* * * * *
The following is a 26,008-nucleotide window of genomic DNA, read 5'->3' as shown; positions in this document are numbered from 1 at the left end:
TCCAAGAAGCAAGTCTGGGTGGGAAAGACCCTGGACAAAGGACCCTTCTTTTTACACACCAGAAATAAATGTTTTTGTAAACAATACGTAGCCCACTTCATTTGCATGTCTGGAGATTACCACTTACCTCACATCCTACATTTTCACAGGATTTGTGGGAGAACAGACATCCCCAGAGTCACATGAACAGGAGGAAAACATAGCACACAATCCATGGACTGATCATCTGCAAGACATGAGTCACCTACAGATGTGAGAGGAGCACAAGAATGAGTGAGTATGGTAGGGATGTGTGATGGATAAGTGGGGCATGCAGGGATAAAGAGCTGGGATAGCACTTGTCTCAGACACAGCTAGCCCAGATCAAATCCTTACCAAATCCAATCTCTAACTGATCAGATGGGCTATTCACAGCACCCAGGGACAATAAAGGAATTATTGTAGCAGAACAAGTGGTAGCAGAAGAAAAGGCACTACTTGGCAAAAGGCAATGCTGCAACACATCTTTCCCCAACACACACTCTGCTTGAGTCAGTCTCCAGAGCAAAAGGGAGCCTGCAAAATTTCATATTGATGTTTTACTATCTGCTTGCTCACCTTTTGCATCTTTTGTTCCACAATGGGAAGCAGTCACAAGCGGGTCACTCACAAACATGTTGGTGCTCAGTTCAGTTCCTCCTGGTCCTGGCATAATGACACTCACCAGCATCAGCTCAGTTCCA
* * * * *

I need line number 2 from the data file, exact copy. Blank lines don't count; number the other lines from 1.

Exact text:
TCCAAGAAGCAAGTCTGGGTGGGAAAGACCCTGGACAAAGGACCCTTCTTTTTACACACCAGAAATAAATGTTTTTGTAAACAATACGTAGCCCACTTCATTTGCATGTCTGGAGATTACCACTTACCTCACATCCTACATTTTCACAGGATTTGTGGGAGAACAGACATCCCCAGAGTCACATGAACAGGAGGAAAACATAGCACACAATCCATGGACTGATCATCTGCAAGACATGAGTCACCTACAGATGTGAGAGGAGCACAAGAATGAGTGAGTATGGTAGGGATGTGTGATGGATAAGTGGGGCATGCAGGGATAAAGAGCTGGGATAGCACTTGTCTCAGACACAGCTAGCCCAGATCAAATCCTTACCAAATCCAATCTCTAACTGATCAGATGGGCTATTCACAGCACCCAGGGACAATAAAGGAATTATTGTAGCAGAACAAGTGGTAGCAGAAGAAAAGGCACTACTTGGCAAAAGGCAATGCTGCAACACATCTTTCCCCAACACACACTCTGCTTGAGTCAGTCTCCAGAGCAAAAGGGAGCCTGCAAAATTTCATATTGATGTTTTACTATCTGCTTGCTCACCTTTTGCATCTTTTGTTCCACAATGGGAAGCAGTCACAAGCGGGTCACTCACAAACATGTTGGTGCTCAGTTCAGTTCCTCCTGGTCCTGGCATAATGACACTCACCAGCATCAGCTCAGTTCCA